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Mariners' Bonderman has rough outing against Royals

  • Mariners pitcher Jeremy Bonderman allowed seven runs and 11 hits in 5 1/3 innings against the Royals on Tuesday.

    Associated Press

    Mariners pitcher Jeremy Bonderman allowed seven runs and 11 hits in 5 1/3 innings against the Royals on Tuesday.

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By Ryan Divish
The News Tribune
  • Mariners pitcher Jeremy Bonderman allowed seven runs and 11 hits in 5 1/3 innings against the Royals on Tuesday.

    Associated Press

    Mariners pitcher Jeremy Bonderman allowed seven runs and 11 hits in 5 1/3 innings against the Royals on Tuesday.

PEORIA, Ariz. -- Jeremy Bonderman couldn't hide the disappointment. He knew his chance to make the Seattle Mariners' starting rotation out of spring training likely wilted in the desert sun against Kansas City on Tuesday.
The game was the veteran right-hander's one last chance to convince Mariners manager Eric Wedge that he's healthy enough and strong to be part of the rotation. Bonderman had just a slim chance going into the game, and he almost certainly has no chance now. Only an injury to a Mariners starting pitcher in the next five days would open the door again for him.
Bonderman's biggest start of the spring collapsed in the fifth inning amid an avalanche of hits and runs that left him gassed and the Mariners with more questions than answers.
Bonderman did pitch four solid innings, allowing just one run on three hits. However, in the fifth, after getting a quick out to start, Bonderman gave up single to Chris Getz, a triple to Brett Hayes and then back-to-back RBI doubles to Jarrod Dyson and Alcides Escobar. Things only got worse.
He took a hard ground ball of the leg, but was able to get Billy Butler out. Bonderman stayed in the game, but surrendered three consecutive hits -- an RBI single by Eric Hosmer, another single by Lorenzo Cain and a two-run double by Jeff Francoeur. Bonderman finally got Miguel Tejada to ground out to end the carnage.
"I was rolling along pretty well and then got smacked in the mouth," Bonderman said.
Perhaps more concerning than the hits was that Bonderman wore down as the fifth inning progressed. The velocity on his fastball dropped from 90-92 mph to 84-86 by the end of the inning. It was as if he went from throwing a baseball to heaving a shot put.
"I was definitely tired," he said. "I definitely had some fatigue."
That fatigue has to be a concern to the Mariners. Bonderman is more than two years removed from throwing in a major league game and he had offseason elbow surgery. Seattle certainly can't start a season with a starting pitcher that gets fatigued just 80 pitches into a game.
"He's still getting into territories where he hasn't really been yet in terms of pitch count and innings," Mariners manager Eric Wedge said.
Wedge had Bonderman start the sixth even after the bloody fifth.
"I felt it was important to go back out there and push himself along," Wedge said.
Bonderman got the first out before giving up another hit to Hayes. The Mariners lifted him after that. He'd thrown 89 pitches (63 strikes) and given up seven runs on 11 hits with a walk and two strikeouts in 51/3 innings of work.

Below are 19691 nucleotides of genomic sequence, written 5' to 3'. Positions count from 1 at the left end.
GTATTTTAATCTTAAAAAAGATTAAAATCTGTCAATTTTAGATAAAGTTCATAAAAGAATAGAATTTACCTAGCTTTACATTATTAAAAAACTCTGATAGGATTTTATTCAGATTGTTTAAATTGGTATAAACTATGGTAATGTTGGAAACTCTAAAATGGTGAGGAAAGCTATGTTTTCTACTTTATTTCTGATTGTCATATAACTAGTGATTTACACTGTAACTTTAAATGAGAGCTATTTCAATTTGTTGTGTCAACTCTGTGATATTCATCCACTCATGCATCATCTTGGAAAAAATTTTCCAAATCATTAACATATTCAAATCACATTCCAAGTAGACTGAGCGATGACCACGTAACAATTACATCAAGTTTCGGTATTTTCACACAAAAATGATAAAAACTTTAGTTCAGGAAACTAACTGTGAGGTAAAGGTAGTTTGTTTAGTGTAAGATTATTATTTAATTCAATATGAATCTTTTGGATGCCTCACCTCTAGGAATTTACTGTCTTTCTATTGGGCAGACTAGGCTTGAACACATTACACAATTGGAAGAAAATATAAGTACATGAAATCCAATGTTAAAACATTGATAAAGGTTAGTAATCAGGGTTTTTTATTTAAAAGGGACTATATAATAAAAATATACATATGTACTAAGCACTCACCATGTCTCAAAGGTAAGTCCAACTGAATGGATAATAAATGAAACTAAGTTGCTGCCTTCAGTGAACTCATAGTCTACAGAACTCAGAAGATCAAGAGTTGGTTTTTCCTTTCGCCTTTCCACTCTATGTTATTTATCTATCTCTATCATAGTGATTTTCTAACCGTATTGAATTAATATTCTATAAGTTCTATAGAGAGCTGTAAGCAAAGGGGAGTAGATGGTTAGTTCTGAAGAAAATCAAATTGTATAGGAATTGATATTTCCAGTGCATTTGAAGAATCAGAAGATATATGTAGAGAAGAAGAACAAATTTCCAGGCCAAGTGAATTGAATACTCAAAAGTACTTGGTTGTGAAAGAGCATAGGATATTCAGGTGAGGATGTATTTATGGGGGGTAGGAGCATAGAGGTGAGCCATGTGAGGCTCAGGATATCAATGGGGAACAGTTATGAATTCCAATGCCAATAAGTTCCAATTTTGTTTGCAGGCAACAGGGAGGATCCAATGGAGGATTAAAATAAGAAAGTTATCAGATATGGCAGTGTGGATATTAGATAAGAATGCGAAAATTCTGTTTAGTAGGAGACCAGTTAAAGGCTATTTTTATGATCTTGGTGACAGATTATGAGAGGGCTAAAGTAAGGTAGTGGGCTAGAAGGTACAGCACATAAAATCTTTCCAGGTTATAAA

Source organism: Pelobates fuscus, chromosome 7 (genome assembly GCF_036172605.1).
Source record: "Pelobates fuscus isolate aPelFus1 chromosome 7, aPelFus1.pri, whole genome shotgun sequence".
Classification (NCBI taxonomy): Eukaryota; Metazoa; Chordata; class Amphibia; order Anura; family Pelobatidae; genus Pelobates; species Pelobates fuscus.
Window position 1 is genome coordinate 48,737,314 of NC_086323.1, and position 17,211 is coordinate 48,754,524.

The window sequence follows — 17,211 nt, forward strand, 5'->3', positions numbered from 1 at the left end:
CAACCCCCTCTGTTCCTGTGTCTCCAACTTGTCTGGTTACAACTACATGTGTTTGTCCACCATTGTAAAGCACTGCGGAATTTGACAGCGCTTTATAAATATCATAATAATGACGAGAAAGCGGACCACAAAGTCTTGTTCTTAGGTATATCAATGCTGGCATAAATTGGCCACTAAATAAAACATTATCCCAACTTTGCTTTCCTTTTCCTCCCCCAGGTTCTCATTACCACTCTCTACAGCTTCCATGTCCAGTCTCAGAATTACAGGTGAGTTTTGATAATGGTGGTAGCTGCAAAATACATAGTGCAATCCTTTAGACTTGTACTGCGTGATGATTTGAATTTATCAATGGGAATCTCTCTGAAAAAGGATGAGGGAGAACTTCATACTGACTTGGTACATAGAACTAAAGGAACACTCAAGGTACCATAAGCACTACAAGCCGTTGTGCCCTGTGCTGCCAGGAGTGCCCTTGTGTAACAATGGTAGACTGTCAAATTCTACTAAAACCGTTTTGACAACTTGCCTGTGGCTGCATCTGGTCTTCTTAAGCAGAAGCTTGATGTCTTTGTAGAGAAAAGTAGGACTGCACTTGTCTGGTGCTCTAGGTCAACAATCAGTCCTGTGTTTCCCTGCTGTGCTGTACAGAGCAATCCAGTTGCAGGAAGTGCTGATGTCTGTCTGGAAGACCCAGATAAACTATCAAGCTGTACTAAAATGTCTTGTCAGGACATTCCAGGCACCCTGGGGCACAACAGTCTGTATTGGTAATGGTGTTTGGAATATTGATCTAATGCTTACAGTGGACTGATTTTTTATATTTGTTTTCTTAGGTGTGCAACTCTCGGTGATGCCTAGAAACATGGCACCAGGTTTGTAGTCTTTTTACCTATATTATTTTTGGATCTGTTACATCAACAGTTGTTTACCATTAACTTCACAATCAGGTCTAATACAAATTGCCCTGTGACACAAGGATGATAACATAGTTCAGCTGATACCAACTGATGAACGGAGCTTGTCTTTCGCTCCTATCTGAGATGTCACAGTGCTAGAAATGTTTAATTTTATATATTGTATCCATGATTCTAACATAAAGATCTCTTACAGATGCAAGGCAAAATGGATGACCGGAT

It was his worst outing of the spring, and it came at the most inopportune time.
"It wasn't the first day I've had it happen, but definitely the wrong day," he said.
Wedge has been careful not to give any hints about the rotation, but admitted that Bonderman's return is still a work in progress that might need time in Tacoma to finish. He wouldn't directly comment on Bonderman's future.
"We'll see how he feels (today) and go from there," Wedge said. "But ultimately, it's a unique situation. What we're trying to do is put everybody in the best position to succeed and the best position to help us this year, whether it be right away or at some point in time later.''
That speaks to the idea of Bonderman pitching for the Rainiers for a month or so to build up more strength and show he has the stamina to pitch at a high level.
Bonderman has remained steadfast in not discussing his future.
"They know what I can do. They have seen how far I have come this spring so we will let them make the decision and move on from there," he said.
As of now, it seems as though Blake Beavan and Brandon Maurer have locked up the final rotation slots. Wedge could announce the starting rotation in the next day or two.
"We're real close, but we still have to have some conversations obviously," he said. "I'm hoping we can get all squared away before we go to Salt Lake City."
The Mariners leave for Salt Lake City on Friday afternoon and play the Rockies on Saturday.
Short hops
Wedge hopes to start Franklin Gutierrez today against the Dodgers, playing him in back-to-back games for the first time in weeks. After a strong start, Gutierrez complained of tightness in his legs. The Mariners shut him down from games for a week. "We've been very careful with him and for good reason," Wedge said. Gutierrez went 2-for-4 with a two-run double and a solo homer on Tuesday against the Indians. ? Right-hander Erasmo Ramirez, who is recovering from triceps tightness in his throwing arm, will pitch three innings in a minor league game today. Ramirez had been scheduled to pitch in relief in the Cactus League game, but with Felix Hernandez's pitch count near 100 there was a concern Ramirez wouldn't get the game innings needed.
Story tags » Mariners

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